As Vote On Health Care Bill Nears, Find Out Where NY, PA Congress Members Stand

WASHINGTON, DC (NPR) - With a vote scheduled for Thursday in the U.S. House, it's down to the wire for the American Health Care Act, the Republican-authored bill to repeal and replace the Affordable Care Act.

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A February deadline on New York’s process to allow high-volume hydraulic fracturing will be missed, with Governor Cuomo’s Health Commissioner now saying he needs more time to complete an ongoing health study.

State Health Commissioner Dr. Nirav Shah said he wants to study potential health impacts from hydrofracking further, and will review some new comprehensive studies on  health and fracking that have been released over the past few weeks.

High volume hydraulic fracturing, or fracking, has been hailed as the long-sought answer to our global energy dilemma, and an environmental catastrophe in the making. New York state is now in the final steps of evaluating the safety of this unconventional practice to extract gas from shale formations extending under large sections of the state, and the outcome of this review is expected to play out within weeks or even days.

Dueling pro and anti fracking filmmakers held screenings and promotions for their films, as they await a decision by Governor Cuomo on whether fracking will go forward in New York. That could come by the end of the month. At one point in the day, the two sides confronted each other in the halls of the Capitol.

Phelim McAleer is the creator of Fracknation, a film that claims to rebut charges made by environmentalists and the popular anti fracking movie “Gasland”. He came to Albany to hold a screening of his film.

Governor Cuomo’s Court of Appeals nominee was approved in the State Senate on a voice vote, after an unusually contentious process.

Cuomo’s nominee Jenny Rivera had already faced extensive grilling from Senate Republicans, who are in a coalition government with several break away Democrats. Then, during the vote on the Senate floor, some GOP Senators rose to say that she was not the best candidate.

Every year, New York State gives out millions in tax incentives, loans and economic development grants to the private sector. Every state does it, and New York has little choice if it wants to prevent companies from leaving. But additional attention is now being paid to the incentives going to the gun industry in New York.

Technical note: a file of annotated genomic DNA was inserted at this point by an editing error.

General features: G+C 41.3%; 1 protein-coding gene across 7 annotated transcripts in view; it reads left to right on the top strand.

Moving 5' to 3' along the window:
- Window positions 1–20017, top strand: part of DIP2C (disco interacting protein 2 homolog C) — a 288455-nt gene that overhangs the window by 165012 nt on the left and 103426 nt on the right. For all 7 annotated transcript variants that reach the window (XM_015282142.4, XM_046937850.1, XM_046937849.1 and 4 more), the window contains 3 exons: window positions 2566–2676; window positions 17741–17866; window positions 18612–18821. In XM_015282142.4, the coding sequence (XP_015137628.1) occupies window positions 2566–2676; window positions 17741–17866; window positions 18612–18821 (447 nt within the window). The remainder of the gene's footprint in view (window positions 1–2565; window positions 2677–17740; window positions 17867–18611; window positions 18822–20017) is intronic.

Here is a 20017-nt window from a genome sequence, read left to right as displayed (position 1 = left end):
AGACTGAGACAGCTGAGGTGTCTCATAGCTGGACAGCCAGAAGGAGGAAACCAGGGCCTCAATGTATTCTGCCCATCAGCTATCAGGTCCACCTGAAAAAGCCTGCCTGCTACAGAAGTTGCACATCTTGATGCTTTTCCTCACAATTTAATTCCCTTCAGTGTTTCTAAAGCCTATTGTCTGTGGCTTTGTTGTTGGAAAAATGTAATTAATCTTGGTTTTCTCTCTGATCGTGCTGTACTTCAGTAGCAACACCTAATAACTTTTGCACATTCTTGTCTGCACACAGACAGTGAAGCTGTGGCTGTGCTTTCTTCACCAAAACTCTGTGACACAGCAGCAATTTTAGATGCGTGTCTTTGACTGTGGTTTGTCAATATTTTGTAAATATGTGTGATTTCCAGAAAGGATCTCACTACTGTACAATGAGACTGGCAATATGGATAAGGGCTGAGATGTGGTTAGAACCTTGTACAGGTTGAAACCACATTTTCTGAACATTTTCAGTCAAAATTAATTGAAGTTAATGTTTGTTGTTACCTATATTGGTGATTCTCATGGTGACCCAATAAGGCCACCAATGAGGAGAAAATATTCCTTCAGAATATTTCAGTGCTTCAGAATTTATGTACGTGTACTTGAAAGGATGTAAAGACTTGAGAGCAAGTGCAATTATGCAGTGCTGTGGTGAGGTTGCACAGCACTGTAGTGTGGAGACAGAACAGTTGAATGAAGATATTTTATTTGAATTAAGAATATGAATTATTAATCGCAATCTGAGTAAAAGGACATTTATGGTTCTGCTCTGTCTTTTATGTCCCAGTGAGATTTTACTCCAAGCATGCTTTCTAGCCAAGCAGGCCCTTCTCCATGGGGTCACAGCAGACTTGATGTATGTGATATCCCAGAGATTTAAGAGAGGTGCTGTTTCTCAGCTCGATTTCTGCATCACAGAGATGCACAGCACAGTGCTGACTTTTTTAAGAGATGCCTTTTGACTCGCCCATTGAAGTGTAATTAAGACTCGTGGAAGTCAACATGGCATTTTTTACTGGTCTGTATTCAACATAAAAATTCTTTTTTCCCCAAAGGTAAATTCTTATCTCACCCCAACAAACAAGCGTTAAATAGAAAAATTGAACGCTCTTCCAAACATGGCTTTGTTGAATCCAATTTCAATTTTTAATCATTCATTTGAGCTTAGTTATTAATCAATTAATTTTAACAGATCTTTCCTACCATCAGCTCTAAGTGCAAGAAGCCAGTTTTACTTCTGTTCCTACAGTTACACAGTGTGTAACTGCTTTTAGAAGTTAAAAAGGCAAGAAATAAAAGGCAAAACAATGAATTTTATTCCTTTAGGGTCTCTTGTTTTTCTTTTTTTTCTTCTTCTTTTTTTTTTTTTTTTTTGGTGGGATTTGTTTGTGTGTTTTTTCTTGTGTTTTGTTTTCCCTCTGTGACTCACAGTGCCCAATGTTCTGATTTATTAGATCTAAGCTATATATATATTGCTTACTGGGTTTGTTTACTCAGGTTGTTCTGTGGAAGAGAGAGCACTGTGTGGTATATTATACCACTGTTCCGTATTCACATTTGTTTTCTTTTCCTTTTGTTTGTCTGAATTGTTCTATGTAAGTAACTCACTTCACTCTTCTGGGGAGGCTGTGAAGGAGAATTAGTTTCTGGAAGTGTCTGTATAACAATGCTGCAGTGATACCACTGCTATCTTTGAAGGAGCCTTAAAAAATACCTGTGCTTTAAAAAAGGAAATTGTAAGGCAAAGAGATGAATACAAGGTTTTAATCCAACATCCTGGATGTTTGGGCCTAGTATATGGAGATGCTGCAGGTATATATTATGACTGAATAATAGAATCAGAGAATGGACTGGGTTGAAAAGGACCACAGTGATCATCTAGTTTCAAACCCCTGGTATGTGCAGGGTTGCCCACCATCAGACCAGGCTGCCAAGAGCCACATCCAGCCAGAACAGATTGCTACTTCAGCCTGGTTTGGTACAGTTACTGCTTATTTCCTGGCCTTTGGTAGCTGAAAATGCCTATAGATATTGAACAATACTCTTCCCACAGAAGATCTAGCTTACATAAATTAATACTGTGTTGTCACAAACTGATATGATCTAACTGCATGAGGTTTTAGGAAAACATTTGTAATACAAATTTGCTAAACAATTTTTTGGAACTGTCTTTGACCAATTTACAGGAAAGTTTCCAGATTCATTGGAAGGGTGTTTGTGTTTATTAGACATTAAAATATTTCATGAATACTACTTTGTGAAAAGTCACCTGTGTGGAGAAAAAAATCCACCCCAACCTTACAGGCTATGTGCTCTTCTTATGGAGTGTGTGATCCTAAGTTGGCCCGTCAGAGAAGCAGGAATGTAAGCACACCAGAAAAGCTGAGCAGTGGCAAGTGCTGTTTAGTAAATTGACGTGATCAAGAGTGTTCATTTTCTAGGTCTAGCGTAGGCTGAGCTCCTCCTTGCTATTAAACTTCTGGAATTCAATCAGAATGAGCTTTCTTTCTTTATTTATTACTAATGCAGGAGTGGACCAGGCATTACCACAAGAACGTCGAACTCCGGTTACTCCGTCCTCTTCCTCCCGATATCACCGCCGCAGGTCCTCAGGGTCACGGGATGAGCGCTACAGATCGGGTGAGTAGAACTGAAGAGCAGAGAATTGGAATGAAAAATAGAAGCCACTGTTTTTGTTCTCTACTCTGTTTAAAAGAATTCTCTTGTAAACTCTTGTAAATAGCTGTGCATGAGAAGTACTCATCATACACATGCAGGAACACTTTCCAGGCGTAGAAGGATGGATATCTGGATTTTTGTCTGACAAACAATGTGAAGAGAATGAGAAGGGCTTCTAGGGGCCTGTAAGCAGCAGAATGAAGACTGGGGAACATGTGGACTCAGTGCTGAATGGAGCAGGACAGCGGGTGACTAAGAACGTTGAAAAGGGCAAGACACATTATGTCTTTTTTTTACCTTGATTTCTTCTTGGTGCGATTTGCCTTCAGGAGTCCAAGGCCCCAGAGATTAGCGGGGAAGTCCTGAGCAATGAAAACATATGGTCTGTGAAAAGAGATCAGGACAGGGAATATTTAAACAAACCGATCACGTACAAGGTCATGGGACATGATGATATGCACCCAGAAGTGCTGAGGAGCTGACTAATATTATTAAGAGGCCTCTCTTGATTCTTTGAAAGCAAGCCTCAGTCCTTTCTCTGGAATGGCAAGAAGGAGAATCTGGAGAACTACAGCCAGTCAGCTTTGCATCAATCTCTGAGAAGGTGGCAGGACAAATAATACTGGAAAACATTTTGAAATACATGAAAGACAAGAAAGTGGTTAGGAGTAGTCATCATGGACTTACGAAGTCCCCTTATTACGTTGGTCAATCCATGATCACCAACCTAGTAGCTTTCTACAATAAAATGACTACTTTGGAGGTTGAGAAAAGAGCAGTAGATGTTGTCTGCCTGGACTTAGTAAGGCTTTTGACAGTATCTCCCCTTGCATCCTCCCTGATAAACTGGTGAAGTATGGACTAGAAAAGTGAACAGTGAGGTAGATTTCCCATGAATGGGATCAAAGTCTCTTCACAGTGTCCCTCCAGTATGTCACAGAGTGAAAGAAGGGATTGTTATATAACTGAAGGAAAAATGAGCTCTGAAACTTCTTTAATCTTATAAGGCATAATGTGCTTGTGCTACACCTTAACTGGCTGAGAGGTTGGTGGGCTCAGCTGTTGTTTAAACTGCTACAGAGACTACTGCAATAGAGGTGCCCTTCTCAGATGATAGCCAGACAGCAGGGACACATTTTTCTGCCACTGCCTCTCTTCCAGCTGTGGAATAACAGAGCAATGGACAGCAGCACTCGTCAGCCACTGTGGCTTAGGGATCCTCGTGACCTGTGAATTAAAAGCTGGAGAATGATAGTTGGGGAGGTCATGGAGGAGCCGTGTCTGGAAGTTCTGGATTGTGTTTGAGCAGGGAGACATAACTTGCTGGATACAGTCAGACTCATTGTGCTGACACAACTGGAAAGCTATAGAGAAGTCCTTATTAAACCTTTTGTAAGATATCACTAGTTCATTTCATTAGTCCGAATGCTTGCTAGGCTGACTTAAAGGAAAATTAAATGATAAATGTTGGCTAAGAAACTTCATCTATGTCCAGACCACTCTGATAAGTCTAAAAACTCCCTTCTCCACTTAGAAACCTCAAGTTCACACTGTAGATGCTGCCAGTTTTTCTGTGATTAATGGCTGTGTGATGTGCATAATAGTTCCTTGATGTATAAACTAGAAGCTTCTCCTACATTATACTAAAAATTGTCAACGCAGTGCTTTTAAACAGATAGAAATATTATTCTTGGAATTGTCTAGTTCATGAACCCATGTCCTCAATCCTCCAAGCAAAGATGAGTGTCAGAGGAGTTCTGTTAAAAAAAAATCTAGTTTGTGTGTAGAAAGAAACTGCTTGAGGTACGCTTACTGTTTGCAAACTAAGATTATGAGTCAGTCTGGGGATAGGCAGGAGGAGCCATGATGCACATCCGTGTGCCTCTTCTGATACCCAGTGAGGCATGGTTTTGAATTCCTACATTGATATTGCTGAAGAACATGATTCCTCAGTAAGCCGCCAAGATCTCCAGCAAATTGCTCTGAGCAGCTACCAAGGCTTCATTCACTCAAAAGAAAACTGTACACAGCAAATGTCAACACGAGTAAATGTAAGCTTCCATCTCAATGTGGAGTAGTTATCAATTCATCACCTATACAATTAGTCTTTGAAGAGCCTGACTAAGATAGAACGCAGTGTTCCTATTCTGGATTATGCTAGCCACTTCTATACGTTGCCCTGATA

New York’s newest Senator, Cecilia Tkaczyk, has been on the job for just over a week now, after a two and half month long court battle over absentee ballots resulted in her narrrow eighteen-vote win. Tkaczyk, a sheep farmer, school board member and former legislative housing analyst, is a Democrat who won the newly drawn Senate seat in the Hudson and Mohawk Valleys that was designed for a Republican.

Senator Tkaczyk says she remained confident during the lengthy legal machinations.

Two weeks after passing new gun control measures, New York officials have begun holding public forums to discuss what’s in the law. At Tuesday's forum in Endwell, Broome County, about 100 attendees came out to raise their questions and vent their frustrations over the new law.

State Police Deputy Superintendent Kevin Gagan led the forum and explained how each of the measures will work.

“When it comes to these assault weapons, if you owned one before the law took effect, you can keep it. You just have to register it,” said Gagan.

Moody's credit rating agency downgraded Binghamton's long-term debt from a rating of A1 to A2. They also gave a less-than-perfect rating to new, short-term debt the city plans to issue.

A downgraded credit rating can make it make it more expensive for a municipality to borrow money.

According to Moody's, the decision was made because the city's financial performance over the past two years cannot be verified. Binghamton officials have not submitted a financial statement since 2010.

Two weeks after passing new gun control measures, New York officials are holding public forums to discuss what's in the law.

State Police Deputy Superintendent Kevin Gagan was in Broome County on Tuesday, explaining how the law works.

"When it comes to these assault weapons, if you owned one before the law took effect, you can keep it. You just have to register it."

Assault weapon registration starts in April and lasts a year. Gagan, along with James Sherman from the State Police, tried to keep the forum on the topic of what's in the law.

Governor Cuomo’s pension stabilization plan could face some obstacles in the legislature. Assembly Speaker Sheldon Silver says he wants to know what the State Comptroller thinks of the idea first.

Assembly Speaker Sheldon Silver says he’s not ready to sign on yet to Governor Cuomo’s plan to allow local governments and schools to “smooth” out pension payments over time, that would allow them to pay less now and more for them later.

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